First Nations don’t trust federal pipeline consultation, says Grand Chief. Only three speakers show up.
August 18th 2016
Hearings are designed for the privileged
His words resonated strongly with Vancouver-Mount Pleasant MLA Melanie Mark, a celebrated Indigenous advocate for children and vulnerable populations who sat beside him during his presentation. As a First Nations woman, she too addressed the empty seats in the room as she called the federal panel consultation meetings “a table for privileged people.”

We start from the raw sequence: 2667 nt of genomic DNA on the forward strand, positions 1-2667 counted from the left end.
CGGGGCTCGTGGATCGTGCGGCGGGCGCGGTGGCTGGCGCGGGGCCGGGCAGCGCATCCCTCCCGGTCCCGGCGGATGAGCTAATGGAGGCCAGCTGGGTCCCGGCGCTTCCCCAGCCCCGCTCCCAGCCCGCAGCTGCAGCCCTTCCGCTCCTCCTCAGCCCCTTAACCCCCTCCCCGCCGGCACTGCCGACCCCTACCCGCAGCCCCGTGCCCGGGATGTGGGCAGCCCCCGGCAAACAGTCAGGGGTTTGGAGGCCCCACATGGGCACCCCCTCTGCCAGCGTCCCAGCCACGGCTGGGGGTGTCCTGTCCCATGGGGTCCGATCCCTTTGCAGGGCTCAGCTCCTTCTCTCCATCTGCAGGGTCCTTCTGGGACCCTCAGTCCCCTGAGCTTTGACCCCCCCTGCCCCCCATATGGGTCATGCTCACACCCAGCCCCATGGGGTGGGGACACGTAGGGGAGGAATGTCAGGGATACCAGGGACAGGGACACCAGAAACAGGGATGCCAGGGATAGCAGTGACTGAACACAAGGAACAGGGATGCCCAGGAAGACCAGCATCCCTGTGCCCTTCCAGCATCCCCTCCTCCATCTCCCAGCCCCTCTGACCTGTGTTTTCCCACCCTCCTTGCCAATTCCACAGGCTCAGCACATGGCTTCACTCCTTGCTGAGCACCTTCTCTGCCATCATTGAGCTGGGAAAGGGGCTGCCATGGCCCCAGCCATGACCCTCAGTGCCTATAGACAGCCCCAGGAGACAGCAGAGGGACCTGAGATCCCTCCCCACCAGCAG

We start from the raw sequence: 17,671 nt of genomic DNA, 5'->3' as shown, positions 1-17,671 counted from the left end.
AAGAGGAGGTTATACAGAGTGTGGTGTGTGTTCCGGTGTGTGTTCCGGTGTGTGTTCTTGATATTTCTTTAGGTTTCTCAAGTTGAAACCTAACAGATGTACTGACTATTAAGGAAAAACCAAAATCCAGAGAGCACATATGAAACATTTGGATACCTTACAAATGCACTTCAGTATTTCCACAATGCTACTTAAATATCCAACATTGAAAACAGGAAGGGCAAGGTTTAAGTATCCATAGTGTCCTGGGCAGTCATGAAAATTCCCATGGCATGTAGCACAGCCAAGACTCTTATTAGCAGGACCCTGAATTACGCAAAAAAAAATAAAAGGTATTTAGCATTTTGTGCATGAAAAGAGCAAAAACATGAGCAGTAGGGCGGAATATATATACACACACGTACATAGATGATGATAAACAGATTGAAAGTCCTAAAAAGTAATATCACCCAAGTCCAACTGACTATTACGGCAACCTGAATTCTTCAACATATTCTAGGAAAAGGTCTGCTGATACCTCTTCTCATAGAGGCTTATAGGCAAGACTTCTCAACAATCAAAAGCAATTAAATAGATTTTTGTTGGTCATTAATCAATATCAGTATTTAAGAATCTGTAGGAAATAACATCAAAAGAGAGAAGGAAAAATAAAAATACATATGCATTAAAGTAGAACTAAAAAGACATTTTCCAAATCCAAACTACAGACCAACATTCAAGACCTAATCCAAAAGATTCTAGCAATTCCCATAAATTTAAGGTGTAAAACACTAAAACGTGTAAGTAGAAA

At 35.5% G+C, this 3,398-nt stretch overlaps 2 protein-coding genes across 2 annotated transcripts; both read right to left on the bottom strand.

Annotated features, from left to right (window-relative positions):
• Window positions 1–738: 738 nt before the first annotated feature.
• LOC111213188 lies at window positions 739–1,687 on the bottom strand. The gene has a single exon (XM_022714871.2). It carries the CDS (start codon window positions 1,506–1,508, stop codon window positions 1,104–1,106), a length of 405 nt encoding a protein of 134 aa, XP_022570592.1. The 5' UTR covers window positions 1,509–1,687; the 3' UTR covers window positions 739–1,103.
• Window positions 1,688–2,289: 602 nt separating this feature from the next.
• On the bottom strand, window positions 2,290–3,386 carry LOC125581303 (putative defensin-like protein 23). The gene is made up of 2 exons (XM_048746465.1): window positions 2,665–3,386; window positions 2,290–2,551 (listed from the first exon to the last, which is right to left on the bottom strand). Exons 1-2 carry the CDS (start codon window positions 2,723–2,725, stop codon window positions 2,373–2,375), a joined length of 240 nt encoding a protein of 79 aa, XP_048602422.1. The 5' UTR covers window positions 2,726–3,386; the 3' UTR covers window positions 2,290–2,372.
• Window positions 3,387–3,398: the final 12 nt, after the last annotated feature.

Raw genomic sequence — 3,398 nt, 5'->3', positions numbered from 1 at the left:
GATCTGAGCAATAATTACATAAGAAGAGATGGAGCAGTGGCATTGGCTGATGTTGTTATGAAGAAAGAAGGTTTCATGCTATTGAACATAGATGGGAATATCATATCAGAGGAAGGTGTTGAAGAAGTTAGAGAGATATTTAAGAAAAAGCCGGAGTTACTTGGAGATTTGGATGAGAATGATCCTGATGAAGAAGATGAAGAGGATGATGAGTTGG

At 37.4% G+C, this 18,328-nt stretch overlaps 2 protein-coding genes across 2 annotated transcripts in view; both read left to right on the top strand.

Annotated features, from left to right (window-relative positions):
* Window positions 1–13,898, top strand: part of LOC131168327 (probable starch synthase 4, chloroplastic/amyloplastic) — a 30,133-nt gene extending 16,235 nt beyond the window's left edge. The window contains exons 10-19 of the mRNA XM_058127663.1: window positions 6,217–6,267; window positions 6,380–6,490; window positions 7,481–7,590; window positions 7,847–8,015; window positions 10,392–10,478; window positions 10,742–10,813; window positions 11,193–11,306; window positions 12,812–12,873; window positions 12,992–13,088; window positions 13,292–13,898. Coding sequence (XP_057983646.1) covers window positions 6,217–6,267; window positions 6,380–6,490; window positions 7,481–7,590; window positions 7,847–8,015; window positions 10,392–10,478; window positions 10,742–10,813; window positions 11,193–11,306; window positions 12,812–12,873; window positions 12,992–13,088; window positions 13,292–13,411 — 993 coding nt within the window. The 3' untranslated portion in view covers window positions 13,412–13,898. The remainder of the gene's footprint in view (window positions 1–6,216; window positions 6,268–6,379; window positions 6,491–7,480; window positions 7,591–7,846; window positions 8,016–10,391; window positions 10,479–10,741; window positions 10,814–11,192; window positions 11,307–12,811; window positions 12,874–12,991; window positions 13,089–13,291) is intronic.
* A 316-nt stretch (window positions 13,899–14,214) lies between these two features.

“When I think of this Indigenous round table, I look around the room and think where are the First Nations people? Do they have the Internet? Were they invited? How do they know?” she asked. “Those are things we take for granted if you have a computer. Not everyone has that privilege.”
Mark, a single mother with Nisga’a, Gitxsan, Cree and Ojibway roots, is the first Indigenous woman to serve in the Legislative Assembly of B.C., and was elected to her seat in February 2016. She had not prepared to speak at the consultation that morning; her intention was to be a witness. Upon seeing the empty seats however, she told the panel she felt compelled.
“We have a duty to stand up for our kids and a duty to stand up for Mother Earth. Mother Earth can’t speak for herself.”
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